Rosé Myth #1: Rosé is made by blending red and white wines together
All the colour in wine comes from the skins of the grapes. Nearly all grape juice is white, so red grape juice starts out in life as white grape juice, then, gradually, the colour is leached from the skins to turn the liquid red. En route to becoming a red wine, it goes through ever deepening shades of pink, the longer the juice remains in contact with the skins, so if the winemaker is making a Rosé wine, then as soon as he is happy with the colour, all he has to do is remove the skins and, hey presto, pink wine.
Rosé Myth #2: All Rosé is sweet
This is just twisted logic because colour and sweetness have absolutely zero in common – it’s just that, in the past, MOST Rosé wines had a healthy dose of sugar to help it go down. The trend nowadays is towards drier styles, particularly from the posher producers. How can you tell if your Rosé is dry? Well, if you’re lucky they’ll tell you on the label, but otherwise, here is my VERY rough rule of thumb – if the Rosé is in a clear bottle with a white label and a silver screwcap, chances are it’s dry!
Rosé Myth #3: Blanc de Noir and Rosé wines are different styles
Blanc de Noir is just a fancy word for Rosé. Translated from the French, it literally means “white from black”. In reality Blanc de Noir mostly means a very pale Rosé wine. There is hardly any contact with the grapeskins, so it’s virtually a white wine made from black grapes. Nowadays most wineries use the name of the black grape variety instead (e.g. Merlot Rosé), particularly if their wine is dry because blanc de noir wines have a bit of a reputation for being on the sweeter side of life.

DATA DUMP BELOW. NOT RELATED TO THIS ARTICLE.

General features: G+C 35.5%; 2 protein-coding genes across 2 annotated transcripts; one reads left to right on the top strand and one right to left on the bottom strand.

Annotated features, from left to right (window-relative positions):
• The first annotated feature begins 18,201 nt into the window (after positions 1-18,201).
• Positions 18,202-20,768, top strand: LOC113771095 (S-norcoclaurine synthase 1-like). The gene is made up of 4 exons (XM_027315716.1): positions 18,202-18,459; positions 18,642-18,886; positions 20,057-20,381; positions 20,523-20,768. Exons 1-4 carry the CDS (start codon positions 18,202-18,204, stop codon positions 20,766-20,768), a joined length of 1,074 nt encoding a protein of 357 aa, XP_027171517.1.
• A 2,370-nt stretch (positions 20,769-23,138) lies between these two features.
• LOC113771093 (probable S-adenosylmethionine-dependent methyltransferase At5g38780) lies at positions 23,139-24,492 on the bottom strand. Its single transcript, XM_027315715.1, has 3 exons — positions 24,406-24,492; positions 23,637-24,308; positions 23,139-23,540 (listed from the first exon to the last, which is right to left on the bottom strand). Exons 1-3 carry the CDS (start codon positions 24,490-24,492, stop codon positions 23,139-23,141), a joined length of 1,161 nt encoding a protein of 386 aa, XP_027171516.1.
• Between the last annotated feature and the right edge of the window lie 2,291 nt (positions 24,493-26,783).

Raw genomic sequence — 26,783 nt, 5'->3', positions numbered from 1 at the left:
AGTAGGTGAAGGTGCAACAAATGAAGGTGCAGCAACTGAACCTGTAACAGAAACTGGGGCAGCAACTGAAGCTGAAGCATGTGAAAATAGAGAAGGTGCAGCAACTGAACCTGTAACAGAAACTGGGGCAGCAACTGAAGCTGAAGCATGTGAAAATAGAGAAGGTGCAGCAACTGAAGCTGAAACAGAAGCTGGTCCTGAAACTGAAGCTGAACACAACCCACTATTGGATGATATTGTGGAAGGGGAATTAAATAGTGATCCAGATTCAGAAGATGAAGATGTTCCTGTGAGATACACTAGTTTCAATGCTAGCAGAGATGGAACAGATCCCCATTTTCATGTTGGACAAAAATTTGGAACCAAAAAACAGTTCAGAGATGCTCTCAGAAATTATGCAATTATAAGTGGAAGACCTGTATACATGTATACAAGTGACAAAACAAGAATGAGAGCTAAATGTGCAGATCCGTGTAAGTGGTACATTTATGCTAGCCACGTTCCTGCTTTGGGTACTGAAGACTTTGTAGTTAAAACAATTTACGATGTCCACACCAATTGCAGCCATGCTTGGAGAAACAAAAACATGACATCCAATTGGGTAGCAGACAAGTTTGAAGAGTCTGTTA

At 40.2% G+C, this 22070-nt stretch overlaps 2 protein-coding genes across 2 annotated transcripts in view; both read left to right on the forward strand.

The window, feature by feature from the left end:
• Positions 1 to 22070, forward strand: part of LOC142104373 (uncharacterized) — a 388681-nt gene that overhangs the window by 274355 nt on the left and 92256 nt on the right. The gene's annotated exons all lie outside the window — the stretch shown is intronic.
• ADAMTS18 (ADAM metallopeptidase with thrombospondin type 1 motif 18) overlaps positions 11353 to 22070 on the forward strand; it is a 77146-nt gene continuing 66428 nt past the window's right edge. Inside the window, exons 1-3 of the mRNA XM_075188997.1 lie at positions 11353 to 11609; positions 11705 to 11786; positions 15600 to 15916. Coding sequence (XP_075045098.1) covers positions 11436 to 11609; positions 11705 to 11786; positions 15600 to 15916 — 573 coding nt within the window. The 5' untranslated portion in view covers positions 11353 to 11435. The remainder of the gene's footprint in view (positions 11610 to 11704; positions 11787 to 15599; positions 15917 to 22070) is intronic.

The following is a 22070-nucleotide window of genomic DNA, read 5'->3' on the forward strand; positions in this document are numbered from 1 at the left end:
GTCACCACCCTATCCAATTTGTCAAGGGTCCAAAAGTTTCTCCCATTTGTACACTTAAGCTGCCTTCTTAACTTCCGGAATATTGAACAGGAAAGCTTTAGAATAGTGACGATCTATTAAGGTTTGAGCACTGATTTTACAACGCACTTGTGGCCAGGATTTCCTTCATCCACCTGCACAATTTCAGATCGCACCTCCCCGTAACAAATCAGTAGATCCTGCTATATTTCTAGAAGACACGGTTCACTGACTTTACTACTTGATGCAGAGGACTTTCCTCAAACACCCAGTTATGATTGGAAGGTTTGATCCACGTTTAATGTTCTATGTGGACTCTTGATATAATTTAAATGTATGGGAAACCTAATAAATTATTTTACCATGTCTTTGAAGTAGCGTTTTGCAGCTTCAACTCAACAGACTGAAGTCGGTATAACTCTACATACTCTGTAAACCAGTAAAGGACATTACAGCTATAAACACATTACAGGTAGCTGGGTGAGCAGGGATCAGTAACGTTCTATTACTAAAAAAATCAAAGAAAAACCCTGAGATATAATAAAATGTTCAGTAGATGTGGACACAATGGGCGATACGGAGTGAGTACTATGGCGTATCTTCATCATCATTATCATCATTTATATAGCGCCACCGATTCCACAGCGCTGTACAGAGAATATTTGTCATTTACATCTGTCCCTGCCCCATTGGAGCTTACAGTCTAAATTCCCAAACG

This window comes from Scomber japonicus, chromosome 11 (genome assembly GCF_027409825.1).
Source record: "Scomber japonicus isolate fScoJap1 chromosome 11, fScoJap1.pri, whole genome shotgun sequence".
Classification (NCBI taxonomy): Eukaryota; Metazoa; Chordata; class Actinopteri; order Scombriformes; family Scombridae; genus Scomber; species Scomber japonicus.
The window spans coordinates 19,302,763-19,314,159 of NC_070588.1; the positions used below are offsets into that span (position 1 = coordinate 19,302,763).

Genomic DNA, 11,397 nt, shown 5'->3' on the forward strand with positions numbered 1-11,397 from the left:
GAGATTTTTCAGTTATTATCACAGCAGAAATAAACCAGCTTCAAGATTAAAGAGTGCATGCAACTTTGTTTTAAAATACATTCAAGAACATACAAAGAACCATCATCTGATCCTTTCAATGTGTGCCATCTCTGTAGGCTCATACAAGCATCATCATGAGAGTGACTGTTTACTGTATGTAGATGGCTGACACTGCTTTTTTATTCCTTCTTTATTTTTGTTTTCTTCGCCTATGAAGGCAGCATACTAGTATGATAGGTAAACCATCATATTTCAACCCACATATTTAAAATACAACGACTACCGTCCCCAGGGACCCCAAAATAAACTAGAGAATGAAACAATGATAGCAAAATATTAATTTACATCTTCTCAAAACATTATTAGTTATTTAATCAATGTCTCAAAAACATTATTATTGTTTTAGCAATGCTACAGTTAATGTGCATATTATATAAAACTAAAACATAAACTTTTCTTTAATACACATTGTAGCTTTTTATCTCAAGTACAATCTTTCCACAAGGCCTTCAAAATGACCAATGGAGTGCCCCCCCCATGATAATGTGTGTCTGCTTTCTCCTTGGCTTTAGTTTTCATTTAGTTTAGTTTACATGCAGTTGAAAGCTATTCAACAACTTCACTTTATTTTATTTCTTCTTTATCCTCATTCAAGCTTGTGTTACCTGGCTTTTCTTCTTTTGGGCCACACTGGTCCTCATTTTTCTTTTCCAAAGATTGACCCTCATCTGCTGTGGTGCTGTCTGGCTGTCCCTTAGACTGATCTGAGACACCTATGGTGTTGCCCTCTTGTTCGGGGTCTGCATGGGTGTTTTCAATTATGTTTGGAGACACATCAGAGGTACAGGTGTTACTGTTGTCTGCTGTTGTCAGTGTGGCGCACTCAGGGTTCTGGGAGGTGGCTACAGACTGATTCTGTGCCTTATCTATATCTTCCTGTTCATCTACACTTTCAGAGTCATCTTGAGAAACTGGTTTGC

Rosé Myth #4: Pink wine is for girls
Actually, I don’t even know why I’m wasting my time answering this myth. Unlike the irritating sexism of a “ladies steak” (quite apart from the awful punctuation), there is no such thing as a “ladies wine”. Real men do drink pink drinks and real men definitely do drink Rosé wine – it’s as simple as that. But if you still need convincing, ask yourself this – if Brad Pitt can make a pink wine (His Chateau Miraval was rated 2012’s best Rosé wine), then how much more macho do you want it to be? I rest my case.
Rosé Myth #5: Rosé wine is only for an aperitif
If you suggest this to a Frenchman or Spaniard, they would laugh like drains. All around the Mediterranean, the drink of choice is Rosé and particularly with food. All the flavours of the Med – garlic, herbs, olives, lush salads, fresh seafood – are perfect with pink wine, so don’t just sip it beforehand, give a Rosé wine a go with your meal and see what I mean.
Cathy teaches winemakers, sommeliers and scores of enthusiastic drinkers about their favourite tipple and is a Platter’s Wine guide Taster.
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